We had no idea where we were going. I had the map out but the lines were fading fast before my eyes. Titus wanted to try and make it as far east as possible and camp in the van by the side of the road somewhere. Apparently, there was a lighthouse at the East Cape where we could hunker down. This was all speculation. I just wanted to find a hotel or charming B&B somewhere and call it a night.

We were still undecided as we pulled over to watch the sun slip behind the stoic silhouette of a lone white church that perched on the side of a cliff. We had been driving all day and were beyond tired. Maybe even a little sick of each other. But something pressed us on. Something I would liken to the call of adventure. The call of the unknown. I told him I would go as far as he would take me. With a grin he led me back to the van and to the fate of the night.

There were no other cars for the next few hours. Just darkness, the occasional dead possum on the side of the road and the shining eyes of roaming cows. At one point, we had to come to a standstill as a herd of them swarmed around us like mild-mannered bees before vanishing into the dark from whence they came. I glanced at Titus, trying to hide the slight case of apprehension on my face. This is what we had come for. This was the New Zealand we didn’t find by hanging out at the student pub.

After an hour of cow-dodging, our van (which Titus had started to call Betsy), pulled into the only recognizable town on the east cape, Te Araroa. Only it wasn’t a town per say, just a few houses resting by a dark and lonely beach. There were only a few streetlights and a gas station with no gas. Titus stayed in the car as I bravely ventured into a rundown restroom by the beach.

I came out quicker than I should have thanks to an inquisitive weta, only to find Titus nowhere in sight. The van glowed underneath the flickering streetlight but it was alone. I looked up and down the street searching for him, staying alert to any kind of life that might creep up behind me. There was nothing.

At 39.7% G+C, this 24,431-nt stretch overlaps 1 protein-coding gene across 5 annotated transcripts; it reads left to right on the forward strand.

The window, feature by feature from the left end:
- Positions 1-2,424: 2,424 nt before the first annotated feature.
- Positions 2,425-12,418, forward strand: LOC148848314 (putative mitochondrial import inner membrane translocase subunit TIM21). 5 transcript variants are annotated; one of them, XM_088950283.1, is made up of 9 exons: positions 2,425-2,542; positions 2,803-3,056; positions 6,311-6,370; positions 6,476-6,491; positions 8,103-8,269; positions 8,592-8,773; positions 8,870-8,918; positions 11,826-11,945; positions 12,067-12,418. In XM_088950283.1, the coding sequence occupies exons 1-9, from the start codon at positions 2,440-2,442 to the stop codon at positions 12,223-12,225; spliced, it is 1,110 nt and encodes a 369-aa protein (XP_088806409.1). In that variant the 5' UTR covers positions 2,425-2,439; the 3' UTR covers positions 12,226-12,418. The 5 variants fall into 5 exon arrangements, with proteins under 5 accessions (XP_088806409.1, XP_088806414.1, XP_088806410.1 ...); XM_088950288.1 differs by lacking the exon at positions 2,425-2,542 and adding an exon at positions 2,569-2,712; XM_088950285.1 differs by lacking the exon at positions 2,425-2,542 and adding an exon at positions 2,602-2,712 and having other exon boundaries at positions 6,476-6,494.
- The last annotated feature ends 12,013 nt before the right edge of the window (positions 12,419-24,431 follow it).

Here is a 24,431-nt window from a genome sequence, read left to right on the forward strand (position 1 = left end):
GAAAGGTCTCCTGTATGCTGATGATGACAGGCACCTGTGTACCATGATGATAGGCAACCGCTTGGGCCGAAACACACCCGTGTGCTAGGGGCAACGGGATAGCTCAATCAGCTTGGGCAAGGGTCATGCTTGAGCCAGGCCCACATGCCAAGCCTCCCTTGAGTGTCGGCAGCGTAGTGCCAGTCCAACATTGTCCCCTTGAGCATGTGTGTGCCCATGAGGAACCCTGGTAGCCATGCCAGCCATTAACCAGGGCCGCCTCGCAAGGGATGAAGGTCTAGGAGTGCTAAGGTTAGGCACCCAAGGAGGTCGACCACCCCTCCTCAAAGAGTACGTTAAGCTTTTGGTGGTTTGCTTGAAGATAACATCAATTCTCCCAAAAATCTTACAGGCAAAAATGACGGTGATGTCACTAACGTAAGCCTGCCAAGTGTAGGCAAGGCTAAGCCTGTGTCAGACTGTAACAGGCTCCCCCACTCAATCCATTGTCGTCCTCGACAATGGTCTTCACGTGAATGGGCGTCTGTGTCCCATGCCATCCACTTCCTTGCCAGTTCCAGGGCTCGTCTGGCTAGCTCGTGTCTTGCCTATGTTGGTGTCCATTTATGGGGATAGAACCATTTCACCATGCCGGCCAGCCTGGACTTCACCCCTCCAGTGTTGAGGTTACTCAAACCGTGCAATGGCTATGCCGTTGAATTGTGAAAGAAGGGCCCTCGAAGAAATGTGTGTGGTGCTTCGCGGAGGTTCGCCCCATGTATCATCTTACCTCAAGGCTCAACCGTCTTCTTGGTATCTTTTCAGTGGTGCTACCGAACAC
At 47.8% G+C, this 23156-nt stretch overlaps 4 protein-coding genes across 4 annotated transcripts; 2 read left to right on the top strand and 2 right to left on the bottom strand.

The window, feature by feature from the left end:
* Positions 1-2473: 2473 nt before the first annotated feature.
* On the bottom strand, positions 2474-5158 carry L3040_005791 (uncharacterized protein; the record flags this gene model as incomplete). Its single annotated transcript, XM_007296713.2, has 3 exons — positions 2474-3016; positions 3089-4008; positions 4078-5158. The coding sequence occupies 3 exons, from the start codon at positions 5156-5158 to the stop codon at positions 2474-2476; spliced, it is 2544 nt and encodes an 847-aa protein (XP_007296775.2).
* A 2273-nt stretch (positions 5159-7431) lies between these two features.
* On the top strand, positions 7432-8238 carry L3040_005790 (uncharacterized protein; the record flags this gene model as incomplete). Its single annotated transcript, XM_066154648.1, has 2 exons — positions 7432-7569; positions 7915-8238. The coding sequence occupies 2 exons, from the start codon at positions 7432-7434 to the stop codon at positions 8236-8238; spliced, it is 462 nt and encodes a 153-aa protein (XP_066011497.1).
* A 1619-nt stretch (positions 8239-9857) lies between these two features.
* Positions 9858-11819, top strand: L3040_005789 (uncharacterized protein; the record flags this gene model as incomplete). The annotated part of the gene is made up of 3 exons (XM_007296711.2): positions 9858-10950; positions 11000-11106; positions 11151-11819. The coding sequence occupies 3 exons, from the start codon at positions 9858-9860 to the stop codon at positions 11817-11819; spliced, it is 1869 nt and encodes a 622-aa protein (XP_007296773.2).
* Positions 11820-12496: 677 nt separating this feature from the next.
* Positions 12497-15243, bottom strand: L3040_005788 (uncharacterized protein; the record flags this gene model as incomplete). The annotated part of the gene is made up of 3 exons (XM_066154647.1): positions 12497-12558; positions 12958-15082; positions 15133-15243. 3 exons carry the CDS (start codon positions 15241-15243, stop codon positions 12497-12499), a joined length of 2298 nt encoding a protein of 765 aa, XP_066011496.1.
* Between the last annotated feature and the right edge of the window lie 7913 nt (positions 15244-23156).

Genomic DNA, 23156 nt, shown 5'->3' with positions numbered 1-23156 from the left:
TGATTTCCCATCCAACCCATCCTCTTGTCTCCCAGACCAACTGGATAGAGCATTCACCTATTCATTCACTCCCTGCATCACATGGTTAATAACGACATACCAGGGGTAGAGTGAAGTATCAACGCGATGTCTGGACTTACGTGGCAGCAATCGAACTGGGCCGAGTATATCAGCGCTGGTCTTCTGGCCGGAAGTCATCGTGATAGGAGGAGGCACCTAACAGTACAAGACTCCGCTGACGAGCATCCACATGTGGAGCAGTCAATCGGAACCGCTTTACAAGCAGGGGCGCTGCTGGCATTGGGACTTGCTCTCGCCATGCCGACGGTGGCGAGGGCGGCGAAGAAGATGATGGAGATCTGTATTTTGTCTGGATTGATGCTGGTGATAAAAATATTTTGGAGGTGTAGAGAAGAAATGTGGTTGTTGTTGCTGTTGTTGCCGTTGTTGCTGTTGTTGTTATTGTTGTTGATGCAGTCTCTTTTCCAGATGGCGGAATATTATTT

I slowly ventured towards the van, feeling like eyes were watching me from the dim houses. Was this to be my end? A young foreign couple travel into the wilds of New Zealand, never to be seen again? I remembered all the cases of missing hitchhikers and backpackers I had seen on the news.

I was only a few short breaths away from panicking when Titus suddenly appeared across the street, climbing out of someone’s yard. He walked over to me, looking behind him with every step. He told me to get in the car.

I didn’t ask questions. We drove off just as two Maori men climbed over the same chain-link fence as Titus just had. Dust gathered around the van and he piloted it towards the coast, away from the smoothness of the bitumen road and onto loose silt and gravel.

Turns out that he had gone to the gas station to enquire about filling up the van with diesel, but the store was empty. Then from out of the shadows, two seemingly friendly Maori men appeared and told him that he could go enquire about the gas at the owner’s house, which was across the street. They encouraged him to go around the back way and then proceeded to follow him as he climbed into the yard.

His face was red as he retold the incident with child-like excitement. After a few tentative raps on the door followed by eerie silence, he started to wonder if the two strange men behind him were there to help him at all.

As odd as the incident was, I didn’t want to jump into the stereotype that all Maoris were out to get you. As the indigenous people of New Zealand, they had gotten a bad rap as it was, constantly being the targets of the media’s speculations when it came to anything remotely criminal. All the Maoris I had met, all the Maoris I was friends with, were nothing like the unflattering typecasts they had received. I tried to stay neutral and told Titus that they were probably just trying to help him.

He nodded in response. Then his nods started getting slower. His eyes flitted to the rearview mirror. I looked behind us.

White dust clouds had blown up in the distance behind us, fading into the dark like ghosts, lit from below from two glaring headlights. A red truck that was cloaked beneath this cloud was coming closer and closer into view. Whoever they were, they were coming fast and with purpose.

Titus gunned the van and we shot forward, almost tipping over sideways as we hit a deep patch of gravel. Our deserted road took on the feel of a driving school obstacle course, as cows and sheep roamed freely on one side of us, while angry, inky waves crashed near us on the other. While he struggled to plow the van through the loose ground and the meandering livestock, I never took my eyes off of the approaching truck. As they got closer we saw whom they were: the two men from earlier. My attempt at staying neutral flew out the window and into the dust.